Author Topic: Sheeting  (Read 2610 times)

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Offline superdave

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Sheeting
« on: August 23, 2005, 11:57:11 PM »
I think I need help understanding the term "sheeting". I have been experimenting with the original Pizza Making thin crust recipe for close to a couple of years now.

I seem to be getting consistent results with the texture of the dough. I use the same 24 hour rise in the refridgerator, I use the same perforated Cutter pans, the same oven temperature, same cooking time.

My problem is about half the time the crust has that crackery, flakey, layered texture, and life is good. The other half of the time the crust has a bread-like texture with no layers.

I roll out the dough by hand with a rolling pin and continue work extra flour into it. Is this sheeting? I've also tried folding the dough back into a ball after rolling it out, and then rolling it out again. The second rolling out is really difficult and I haven't noticed that it makes enough of a difference in the texture to be worth the effort.

Can anyone help me understand the sheeting process, and share their techniques?

Thanks,
David


Offline Snowman

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Re: Sheeting
« Reply #1 on: August 24, 2005, 06:40:07 PM »
I consider "sheeting" to be using a dough sheeter.  A dough sheeter is essentially two sets of metal rolling pins set at certain thickness and the dough is pushed through.  It's along the same concept as the old laundry wringers from years gone by.  It gets one pass through the first set (which are further from each other than the second set).  The dough is then turned 90 degrees and passed through the second set of rollers.  The dough is rolled exactly twice.  You just can't get that kind of result with a rolling pin by hand because of the sheer consistency and less "handling".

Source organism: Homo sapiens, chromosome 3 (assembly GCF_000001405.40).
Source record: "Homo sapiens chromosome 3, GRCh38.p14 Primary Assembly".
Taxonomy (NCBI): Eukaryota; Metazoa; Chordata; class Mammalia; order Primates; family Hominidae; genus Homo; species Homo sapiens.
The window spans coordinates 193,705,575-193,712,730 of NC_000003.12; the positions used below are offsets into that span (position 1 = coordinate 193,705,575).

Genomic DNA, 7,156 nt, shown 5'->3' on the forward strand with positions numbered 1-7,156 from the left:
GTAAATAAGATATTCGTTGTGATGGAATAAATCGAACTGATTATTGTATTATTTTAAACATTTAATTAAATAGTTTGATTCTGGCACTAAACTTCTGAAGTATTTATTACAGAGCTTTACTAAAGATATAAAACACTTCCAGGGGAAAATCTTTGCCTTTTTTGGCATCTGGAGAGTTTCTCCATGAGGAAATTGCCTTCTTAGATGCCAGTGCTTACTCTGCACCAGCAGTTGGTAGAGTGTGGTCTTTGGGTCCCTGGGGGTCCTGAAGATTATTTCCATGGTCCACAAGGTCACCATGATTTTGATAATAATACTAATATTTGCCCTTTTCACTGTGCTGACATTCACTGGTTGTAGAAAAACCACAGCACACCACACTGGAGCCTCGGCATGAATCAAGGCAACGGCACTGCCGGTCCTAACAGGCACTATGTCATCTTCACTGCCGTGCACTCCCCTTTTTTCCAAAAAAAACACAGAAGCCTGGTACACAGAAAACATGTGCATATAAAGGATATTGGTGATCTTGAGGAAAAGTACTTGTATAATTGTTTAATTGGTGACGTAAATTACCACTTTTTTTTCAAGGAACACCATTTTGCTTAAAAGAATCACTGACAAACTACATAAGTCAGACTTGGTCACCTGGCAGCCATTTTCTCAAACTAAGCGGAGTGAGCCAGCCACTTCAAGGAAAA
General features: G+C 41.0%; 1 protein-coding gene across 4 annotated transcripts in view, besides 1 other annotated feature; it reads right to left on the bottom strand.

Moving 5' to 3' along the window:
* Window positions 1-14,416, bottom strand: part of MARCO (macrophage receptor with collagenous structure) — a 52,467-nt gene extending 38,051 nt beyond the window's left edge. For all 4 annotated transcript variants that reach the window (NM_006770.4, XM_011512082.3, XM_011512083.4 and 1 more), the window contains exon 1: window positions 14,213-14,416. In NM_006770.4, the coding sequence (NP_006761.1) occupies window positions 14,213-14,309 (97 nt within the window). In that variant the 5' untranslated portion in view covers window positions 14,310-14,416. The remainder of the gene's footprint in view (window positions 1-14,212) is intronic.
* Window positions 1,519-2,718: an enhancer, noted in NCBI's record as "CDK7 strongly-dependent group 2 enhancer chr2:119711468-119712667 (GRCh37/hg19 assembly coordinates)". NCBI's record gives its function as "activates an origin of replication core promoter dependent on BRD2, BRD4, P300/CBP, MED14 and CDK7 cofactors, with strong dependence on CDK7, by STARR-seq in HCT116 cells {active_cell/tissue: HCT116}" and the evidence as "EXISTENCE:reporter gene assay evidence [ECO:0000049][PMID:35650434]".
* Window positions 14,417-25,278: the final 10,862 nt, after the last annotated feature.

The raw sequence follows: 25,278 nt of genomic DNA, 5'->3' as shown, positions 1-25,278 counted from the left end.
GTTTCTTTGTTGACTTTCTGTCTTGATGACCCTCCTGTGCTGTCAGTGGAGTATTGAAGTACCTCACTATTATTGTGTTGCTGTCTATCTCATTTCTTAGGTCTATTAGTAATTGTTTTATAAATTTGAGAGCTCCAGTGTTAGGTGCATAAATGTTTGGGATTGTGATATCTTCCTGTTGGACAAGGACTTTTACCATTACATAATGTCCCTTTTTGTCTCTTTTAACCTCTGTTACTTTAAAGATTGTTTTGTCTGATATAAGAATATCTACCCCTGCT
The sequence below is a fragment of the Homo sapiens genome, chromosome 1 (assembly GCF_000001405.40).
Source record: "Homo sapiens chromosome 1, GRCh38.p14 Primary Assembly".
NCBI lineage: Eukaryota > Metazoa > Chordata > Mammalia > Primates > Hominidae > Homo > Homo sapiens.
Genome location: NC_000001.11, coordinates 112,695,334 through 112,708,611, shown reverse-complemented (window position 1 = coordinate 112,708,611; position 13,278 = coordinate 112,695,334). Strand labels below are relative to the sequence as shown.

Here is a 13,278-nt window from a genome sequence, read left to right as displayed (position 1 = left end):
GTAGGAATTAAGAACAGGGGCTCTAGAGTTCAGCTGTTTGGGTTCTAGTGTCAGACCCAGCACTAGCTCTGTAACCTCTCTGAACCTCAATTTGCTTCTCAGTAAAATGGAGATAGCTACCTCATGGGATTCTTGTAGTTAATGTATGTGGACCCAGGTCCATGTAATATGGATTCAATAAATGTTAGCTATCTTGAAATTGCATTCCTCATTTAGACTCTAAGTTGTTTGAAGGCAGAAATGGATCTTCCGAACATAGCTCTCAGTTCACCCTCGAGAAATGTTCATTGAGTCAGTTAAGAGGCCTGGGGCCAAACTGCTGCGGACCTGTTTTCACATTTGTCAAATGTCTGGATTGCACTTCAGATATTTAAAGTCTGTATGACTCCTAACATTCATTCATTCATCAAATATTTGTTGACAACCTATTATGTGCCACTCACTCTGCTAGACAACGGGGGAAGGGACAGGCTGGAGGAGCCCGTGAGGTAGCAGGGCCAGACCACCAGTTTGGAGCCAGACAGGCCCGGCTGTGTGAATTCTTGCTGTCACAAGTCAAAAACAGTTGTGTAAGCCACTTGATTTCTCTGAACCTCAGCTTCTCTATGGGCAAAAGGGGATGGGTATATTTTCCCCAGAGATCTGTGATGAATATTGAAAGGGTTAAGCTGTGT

"Sheeting" is a short-cut in getting the dough from a ball into a "skin" (crust base onto which you place toppings).  Sheeting will give you uniform results, fully duplicatable time after time.  Hand-slapping or hand-forming gives you more control over things like outer crust and such, but even in the most experienced hands, a slapped dough will still not be 100% uniform in thickness. 

Offline superdave

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Re: Sheeting
« Reply #2 on: August 25, 2005, 10:30:00 AM »
Thanks, Snowman.

Sheeting or rolling out the dough doesn't sound like my problem after all. I guess I will go back to experimenting with ingredients. I'll start with slightly reducing the amounts of yeast and water.


Offline Lydia

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Re: Sheeting
« Reply #3 on: August 28, 2005, 02:34:16 AM »
I use special elasticized bands on my extra-long and heavy rolling pin for consistent dough thickness (when it really matters, some recipes are horrid if they aren't rolled thin enough) but from what I understand the sheeters can press the drier doughs more efficiently than can be accomplished by manual rolling.
The roundest knight at King Arthur's round table was Sir Cumference.They say he acquired his size from eating too much pi.

Offline superdave

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Re: Sheeting
« Reply #4 on: August 29, 2005, 11:09:43 AM »
I really like the idea of the bands for consistency. However, my rolling pin isn't wide enough to accomodate a skin for a16" pan! The hunt is now on for a new rolling pin. Lydia, did you buy your extra-long and heavy rolling pin and the elasticized bands on-line?

David

Offline Lydia

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Re: Sheeting
« Reply #5 on: February 02, 2006, 10:42:13 PM »
Sorry I didn't reply, I overlooked it.

I purchased them at Sur La Table. I'm sure they have them available in their online store. Let me know if you need help finding them.

Rolling pin brand was Victor Firth (sp)?
The roundest knight at King Arthur's round table was Sir Cumference.They say he acquired his size from eating too much pi.


 

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